Scientists zero in on atomic driver of tumor formation

Credit: CC0 Public Domain

Growing evidence suggests that certain types of bacteria are capable of causing colorectal cancers, indicating that a sub-set of these cancers could be the result of infectious disease.

But understanding how bacteria interact in the human gut—our microbiome—has been challenging because of the complex microbial mixture of "good" and "bad" bacteria.

Over a decade ago, French scientists discovered a pathway in certain strains of E. coli, a bacterium normally found in 90% of humans, that is "genotoxic"—toxic to DNA—causing tumor formation and colorectal in mice.

While the "colibactin" pathway is not found in all strains of E. coli, colibactin-producing strains are supported as epidemiological risk factors for colorectal cancer in humans.

Until recently, important questions remained about how this pathway actually damages the DNA to cause colorectal cancer, ultimately barring progress towards the development of future treatments.

"We found that certain E. coli produce specific molecules that 'cross-link' our DNA, effectively locking it together," said Jason Crawford, Associate Professor of Chemistry and of Microbial Pathogenesis, and co-corresponding author of the findings, published today in Science.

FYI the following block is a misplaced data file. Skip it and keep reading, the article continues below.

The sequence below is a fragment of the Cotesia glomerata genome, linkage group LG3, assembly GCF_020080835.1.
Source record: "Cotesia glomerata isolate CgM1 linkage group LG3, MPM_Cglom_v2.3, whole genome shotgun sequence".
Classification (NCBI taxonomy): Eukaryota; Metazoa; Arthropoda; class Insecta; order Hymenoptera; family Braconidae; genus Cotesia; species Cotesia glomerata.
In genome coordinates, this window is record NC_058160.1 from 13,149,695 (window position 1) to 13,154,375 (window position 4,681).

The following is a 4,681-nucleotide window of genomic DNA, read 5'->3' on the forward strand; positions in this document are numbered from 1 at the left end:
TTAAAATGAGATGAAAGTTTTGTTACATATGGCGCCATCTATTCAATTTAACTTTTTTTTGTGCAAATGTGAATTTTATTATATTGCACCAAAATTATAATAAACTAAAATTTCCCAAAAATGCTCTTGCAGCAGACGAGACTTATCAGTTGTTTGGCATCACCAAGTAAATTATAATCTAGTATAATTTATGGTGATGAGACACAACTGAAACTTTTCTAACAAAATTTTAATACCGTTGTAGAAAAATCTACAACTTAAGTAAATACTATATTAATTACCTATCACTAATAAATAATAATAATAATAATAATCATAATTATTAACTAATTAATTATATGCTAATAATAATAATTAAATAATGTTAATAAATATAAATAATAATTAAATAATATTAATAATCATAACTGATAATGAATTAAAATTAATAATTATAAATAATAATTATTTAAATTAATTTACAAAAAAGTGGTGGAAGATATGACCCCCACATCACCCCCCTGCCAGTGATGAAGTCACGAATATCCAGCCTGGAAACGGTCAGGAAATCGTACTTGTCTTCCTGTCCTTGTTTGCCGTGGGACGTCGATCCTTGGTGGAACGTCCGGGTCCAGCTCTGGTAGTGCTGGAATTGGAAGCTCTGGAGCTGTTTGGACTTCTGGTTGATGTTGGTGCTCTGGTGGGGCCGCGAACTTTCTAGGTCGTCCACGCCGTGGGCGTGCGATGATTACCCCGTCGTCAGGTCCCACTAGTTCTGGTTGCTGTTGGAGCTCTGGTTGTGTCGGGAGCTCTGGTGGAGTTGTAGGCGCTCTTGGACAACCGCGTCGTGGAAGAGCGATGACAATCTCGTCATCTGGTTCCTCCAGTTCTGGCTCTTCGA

Through close collaboration between Crawford's lab at the Yale Chemical Biology Institute and Seth Herzon, Professor of Chemistry, for the first time the scientists were able to crack the identity of the structure of the cross link, establishing how the molecules work—their so called "mode of action"—and how they are made.

"Establishing what is driving at an expands on previous cellular studies over the past decade, ultimately bringing us closer to strategies to effectively treat and eliminate this risk factor," said Herzon. The paper was written by co-first authors Mengzhao (Lucy) Xue, graduate student in the Herzon lab, and Chung Sub Kim, a post-doc in the Crawford lab.

Explore further

Spotting a molecular warhead for disease in the human gut

More information: Mengzhao Xue et al. Structure elucidation of colibactin and its DNA cross-links, Science (2019). DOI: 10.1126/science.aax2685
Journal information: Science

Provided by Yale University
Citation: Scientists zero in on atomic driver of tumor formation (2019, August 12) retrieved 27 October 2020 from
This document is subject to copyright. Apart from any fair dealing for the purpose of private study or research, no part may be reproduced without the written permission. The content is provided for information purposes only.

Feedback to editors

User comments